The trip in Burma started with a cockroach so it seemed only fitting that it should end with one, too. On the first night in Yangon, my roommate and I bonded over a mutual dislike of these unsavoury creatures. With me brandishing the water jet (thank goodness they have those in the bathrooms in SE Asia) and Gesa gingerly lifting the toilet seat as she shouted “die, die” we rid the bathroom of pesky creature number 1. Or at least we thought we did. Because it was in the same hotel 2 weeks later that pesky creature number 2 was spotted, again in our bathroom. Apparently our squeals could be heard several rooms down the corridor. (Not even going to pretend that we were cool about this). Maybe it was the ghost of number 1? Either way, his life ended rather brutally by being crushed in half by the only weapon we had, a coffee cup. In fairness, mosquitos apart, we had very few insect issues other than the odd leech when we were walking in Kalaw. Which is where we were headed when I finished the last post.
From Mandalay we travelled into Shan State and to rich fertile lands around Kalaw, from where approximately 60% of Burma’s fruit and vegetables are produced. En route, we stopped at the iconic U Bein’s Bridge, a teak causeway renown for the early morning journeys made across it by the monks (I didn’t get up early enough to see that, but others did). At first blush you could be forgiven for mistaking the countryside for parts of Britain. It was only on closer examination of the rolling fields and hills that you realised the ground was being ploughed with ox and cart, and once you were in the fields that you took in the wide and varied produce that our climate just wouldn’t ever sustain – we saw tea plantations, coffee, avocados, mandarins, orange groves, banana trees, lime trees, egg plant, fields of cauliflowers (I am so over cauliflower right now, I think it has been in every meal for the last fortnight).
Kalaw was beautiful. We hiked through the fields in the rain led by a local guide, passing by a local monastery and stopping in a village for lunch made from local vegetables cooked by his friends. I realised how much I have missed exercising – we walked about 10k over the course of the day and I felt the best I had all trip.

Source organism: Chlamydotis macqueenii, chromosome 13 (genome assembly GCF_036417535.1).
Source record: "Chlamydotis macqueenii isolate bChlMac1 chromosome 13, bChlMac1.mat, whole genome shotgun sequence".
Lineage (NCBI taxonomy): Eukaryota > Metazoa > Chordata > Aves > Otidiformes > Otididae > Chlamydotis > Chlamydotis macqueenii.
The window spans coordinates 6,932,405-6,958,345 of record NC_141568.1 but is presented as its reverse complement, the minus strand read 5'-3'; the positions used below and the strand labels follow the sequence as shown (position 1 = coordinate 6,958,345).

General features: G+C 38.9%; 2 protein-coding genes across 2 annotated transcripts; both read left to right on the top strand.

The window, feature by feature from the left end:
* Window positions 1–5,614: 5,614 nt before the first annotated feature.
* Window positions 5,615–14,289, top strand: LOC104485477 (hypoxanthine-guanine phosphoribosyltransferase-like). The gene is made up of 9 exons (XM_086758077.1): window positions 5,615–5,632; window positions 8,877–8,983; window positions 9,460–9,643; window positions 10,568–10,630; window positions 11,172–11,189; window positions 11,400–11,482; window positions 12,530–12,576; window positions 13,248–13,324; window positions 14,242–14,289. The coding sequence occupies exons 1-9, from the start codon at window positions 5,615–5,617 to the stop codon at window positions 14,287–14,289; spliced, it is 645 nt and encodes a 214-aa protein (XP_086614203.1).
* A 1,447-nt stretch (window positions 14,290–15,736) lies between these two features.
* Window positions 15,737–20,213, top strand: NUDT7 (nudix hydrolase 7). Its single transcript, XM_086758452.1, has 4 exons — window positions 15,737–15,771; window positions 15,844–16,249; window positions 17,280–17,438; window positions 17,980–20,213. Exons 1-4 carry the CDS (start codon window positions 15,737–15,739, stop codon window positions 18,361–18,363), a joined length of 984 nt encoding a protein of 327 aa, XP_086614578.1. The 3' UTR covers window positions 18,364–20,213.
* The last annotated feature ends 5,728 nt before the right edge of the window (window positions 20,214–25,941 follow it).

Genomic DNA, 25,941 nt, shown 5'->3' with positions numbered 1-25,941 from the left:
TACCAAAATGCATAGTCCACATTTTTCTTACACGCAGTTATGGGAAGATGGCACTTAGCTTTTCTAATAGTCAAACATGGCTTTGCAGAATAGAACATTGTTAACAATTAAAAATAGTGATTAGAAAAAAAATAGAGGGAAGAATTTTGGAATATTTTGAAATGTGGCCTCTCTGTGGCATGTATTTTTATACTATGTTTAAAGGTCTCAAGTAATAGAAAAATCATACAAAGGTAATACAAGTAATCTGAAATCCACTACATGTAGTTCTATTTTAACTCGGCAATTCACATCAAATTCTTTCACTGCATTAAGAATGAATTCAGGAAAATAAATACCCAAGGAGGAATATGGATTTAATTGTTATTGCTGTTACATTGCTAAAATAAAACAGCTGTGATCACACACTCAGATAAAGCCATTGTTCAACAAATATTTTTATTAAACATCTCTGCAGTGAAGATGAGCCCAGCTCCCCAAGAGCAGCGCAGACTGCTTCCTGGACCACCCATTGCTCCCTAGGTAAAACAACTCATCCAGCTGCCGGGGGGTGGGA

After a couple of nights there we headed to beautiful Inle Lake where we spent our first day exploring the lake by boat. There is much to see – pagodas, floating markets, local industries – weaving with silk and lotus thread from lotus stems on the lake, ironmongers, silversmiths. Our day was full and as we proudly showed off our silver jewellry that we had bargained for at the market, it took our guide to burst our high quality negotiating bubble by pointing out that our “silver” was in reality likely to be a combination of copper and lead. 2 days later and my finger is already green, go figure…..
That evening, a few of us went for a drink at a local beer station. As we sat in the bar I had my first, massive stab of homesickness. It was the day of the rugby internationals (no, it wasn’t the sight of the rain that made me feel sad), and I knew it meant that my parents would be at my house before going to the game (Mum I hid anything interesting so no point looking). Man United v Crystal Palace was showing on the TV in the bar. As the teams were led out onto the pitch, there was a military guard of honour, and I remembered that it was Remembrance Sunday the next day. The Last Post sounded, there was a minute’s silence and I suddenly realised that tears were rolling down my cheeks. My group had no idea what had gone on and looked very alarmed until I explained. It felt particularly poignant as I have seen countless pictures on Facebook of the magnificent fields of poppies at the Tower of London. I am so glad I got to see those – although some time ago so sadly not in their full glory.
The next day was a free day. I went in search of wifi which meant sitting on the benches outside our hotel. There was a wedding taking place that day so locals started arriving as the morning progressed. At first I was a little unnerved by numerous local men standing over me, taking turns to either stand over or sit next to me. Then it dawned on me that they were intrigued by my laptop. They were looking at it from all angles, just watching me as I sorted through some photographs, unashamedly looking at the pictures. My attempts to engage with them were thwarted by the language barrier. Then the wedding party arrived and the bystanders lost all interest in me, surrounding the bride and groom to receive an envelope that they all hurriedly opened to see how much cash was inside. I never worked out if these people were invited guests or not. Our guide was explaining to me that the tradition is that people get in the way of the progress of the bride and groom, hence the payment to let them through.